Except for one thing. I don’t particularly want to grow up. At the same time, I do. I just don’t want to have to deal with the messy parts: getting out of my comfort zones. Taking tests I’m not likely to pass (because the state tests, the SAT, and the ACT are all basic math and logic and grammar skills. And as long as you can spell correctly and form sentences you’re going to pass any essay that you need to pass), because strangely enough, the SAT and ACT don’t guarantee your getting into the best college around. Apparently you need community service. AP classes. Regents scores. All things that MY family didn’t think about until I was in 10th grade and we were planning to go around the world. And even then we didn’t worry about it, because… how many 16-17 year old girls go around the world for 15 months? Any college would be rabid to have me. Right?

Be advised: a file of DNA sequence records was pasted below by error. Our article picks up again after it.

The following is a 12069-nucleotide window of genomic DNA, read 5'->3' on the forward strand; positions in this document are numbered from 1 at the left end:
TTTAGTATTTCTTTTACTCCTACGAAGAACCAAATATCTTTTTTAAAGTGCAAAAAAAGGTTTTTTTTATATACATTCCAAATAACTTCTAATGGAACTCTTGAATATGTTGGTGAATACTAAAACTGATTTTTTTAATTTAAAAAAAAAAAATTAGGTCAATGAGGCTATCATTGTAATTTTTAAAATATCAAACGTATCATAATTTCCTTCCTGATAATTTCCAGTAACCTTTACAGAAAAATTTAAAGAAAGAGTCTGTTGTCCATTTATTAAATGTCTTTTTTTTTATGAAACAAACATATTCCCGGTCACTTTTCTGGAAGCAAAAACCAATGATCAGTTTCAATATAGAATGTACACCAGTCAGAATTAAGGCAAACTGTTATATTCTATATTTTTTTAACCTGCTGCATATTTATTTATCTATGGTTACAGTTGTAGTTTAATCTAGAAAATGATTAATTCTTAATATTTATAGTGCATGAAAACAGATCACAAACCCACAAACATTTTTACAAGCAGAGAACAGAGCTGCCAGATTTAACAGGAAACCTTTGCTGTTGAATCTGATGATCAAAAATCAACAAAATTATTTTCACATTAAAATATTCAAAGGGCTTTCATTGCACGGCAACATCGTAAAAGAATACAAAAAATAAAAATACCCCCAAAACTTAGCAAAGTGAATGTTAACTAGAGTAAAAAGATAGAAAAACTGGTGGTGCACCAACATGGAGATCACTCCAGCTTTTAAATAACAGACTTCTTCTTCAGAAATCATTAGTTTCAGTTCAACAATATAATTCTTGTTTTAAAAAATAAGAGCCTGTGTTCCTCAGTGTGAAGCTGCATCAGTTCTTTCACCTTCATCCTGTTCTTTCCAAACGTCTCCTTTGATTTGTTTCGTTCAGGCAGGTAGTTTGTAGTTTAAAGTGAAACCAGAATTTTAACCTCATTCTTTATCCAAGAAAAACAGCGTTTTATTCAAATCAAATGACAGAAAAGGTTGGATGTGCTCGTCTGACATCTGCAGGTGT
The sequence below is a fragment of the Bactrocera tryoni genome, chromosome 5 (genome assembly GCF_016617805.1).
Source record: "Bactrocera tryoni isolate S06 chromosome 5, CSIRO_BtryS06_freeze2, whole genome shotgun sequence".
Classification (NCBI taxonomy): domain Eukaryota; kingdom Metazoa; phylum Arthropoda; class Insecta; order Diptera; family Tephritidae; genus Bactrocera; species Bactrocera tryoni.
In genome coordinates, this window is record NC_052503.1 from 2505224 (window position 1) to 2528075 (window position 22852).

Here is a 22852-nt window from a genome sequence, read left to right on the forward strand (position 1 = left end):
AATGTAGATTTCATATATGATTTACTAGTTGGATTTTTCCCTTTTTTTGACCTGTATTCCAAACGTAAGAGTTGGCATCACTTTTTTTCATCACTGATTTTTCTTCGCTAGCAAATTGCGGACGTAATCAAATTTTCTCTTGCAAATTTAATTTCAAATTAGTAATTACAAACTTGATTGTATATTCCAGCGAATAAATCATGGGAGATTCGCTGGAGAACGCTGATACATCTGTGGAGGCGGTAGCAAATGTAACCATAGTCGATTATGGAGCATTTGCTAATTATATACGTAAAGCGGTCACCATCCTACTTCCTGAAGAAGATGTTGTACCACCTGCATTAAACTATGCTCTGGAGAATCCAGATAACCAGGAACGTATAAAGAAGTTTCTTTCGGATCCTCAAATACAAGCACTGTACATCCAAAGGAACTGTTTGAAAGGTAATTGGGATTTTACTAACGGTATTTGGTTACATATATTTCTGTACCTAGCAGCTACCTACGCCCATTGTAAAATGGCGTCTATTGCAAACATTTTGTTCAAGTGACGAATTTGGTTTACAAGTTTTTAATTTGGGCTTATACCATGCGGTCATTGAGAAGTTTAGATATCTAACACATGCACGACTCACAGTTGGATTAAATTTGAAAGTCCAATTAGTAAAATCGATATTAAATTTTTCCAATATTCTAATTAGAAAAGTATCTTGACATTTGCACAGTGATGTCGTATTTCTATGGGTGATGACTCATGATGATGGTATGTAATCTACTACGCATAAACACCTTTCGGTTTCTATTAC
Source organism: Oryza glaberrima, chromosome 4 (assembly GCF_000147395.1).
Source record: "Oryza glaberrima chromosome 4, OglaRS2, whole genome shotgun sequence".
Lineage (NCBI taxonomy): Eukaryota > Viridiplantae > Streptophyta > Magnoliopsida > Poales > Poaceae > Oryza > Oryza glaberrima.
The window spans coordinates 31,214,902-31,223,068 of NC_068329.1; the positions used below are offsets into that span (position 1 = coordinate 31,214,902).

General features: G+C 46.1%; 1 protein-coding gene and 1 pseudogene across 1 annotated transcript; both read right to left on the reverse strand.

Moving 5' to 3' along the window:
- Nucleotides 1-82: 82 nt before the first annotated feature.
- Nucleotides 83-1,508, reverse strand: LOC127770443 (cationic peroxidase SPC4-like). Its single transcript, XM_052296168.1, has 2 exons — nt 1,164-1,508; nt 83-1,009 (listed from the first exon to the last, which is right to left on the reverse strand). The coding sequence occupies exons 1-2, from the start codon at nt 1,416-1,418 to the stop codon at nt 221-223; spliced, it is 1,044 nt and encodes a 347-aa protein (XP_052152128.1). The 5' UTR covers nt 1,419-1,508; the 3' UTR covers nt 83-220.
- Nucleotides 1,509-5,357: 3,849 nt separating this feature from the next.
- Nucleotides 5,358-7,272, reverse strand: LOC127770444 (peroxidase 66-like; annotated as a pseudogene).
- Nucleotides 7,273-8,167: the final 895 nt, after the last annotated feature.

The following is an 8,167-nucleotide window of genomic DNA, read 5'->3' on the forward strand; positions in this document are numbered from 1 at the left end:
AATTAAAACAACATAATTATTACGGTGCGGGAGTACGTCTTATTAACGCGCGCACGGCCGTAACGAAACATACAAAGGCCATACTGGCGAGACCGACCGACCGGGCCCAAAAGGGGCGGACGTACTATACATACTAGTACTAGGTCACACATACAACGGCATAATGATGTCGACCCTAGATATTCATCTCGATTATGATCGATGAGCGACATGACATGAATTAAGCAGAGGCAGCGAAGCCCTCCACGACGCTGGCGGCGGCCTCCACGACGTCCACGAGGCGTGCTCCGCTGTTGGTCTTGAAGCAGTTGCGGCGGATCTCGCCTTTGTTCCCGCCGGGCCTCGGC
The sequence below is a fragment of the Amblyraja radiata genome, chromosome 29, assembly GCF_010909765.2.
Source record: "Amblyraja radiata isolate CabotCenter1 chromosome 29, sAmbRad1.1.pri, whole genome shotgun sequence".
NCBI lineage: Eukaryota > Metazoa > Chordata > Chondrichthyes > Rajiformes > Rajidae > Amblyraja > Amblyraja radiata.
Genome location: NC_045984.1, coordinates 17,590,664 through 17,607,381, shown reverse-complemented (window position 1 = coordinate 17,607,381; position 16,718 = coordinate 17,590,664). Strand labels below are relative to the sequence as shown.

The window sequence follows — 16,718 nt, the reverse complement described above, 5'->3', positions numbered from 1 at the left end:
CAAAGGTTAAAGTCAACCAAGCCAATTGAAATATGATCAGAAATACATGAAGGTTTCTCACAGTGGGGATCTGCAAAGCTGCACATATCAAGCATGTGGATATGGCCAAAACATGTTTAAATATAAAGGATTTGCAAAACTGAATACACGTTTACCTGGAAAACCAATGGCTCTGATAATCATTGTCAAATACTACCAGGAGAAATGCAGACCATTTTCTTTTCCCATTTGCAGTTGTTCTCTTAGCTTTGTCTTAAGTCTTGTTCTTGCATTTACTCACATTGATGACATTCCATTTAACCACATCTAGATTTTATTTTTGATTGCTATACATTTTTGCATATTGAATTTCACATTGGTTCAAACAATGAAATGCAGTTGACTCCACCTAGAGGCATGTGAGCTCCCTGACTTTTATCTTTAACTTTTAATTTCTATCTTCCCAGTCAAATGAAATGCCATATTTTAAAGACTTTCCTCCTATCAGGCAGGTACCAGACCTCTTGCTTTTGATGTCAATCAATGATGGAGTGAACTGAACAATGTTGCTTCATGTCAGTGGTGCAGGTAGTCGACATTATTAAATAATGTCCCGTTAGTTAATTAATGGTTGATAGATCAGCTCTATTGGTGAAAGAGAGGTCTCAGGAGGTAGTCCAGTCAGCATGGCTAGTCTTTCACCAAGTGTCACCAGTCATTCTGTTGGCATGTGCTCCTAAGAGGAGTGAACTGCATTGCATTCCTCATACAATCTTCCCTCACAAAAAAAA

Possibly. We’re a very confident family, led solidly by my father, who, I think, has never once in his life experienced self-doubt or doubt in his children. (And if he has, you wouldn’t notice it.) Followed closely by my mother, who has experienced self-doubt, but never doubt in her children’s abilities.

Self Doubt

And then there’s me. Unlike my sister, who has wanted to be just about everything under the sun (archaelogist, nurse (not doctor), artist, rock star), and my brother (who expressed an interest for  bikes (not motorcycles– bikes) and animal photography), I knew exactly what I wanted to do with my life: marry well and have kids and stay at home.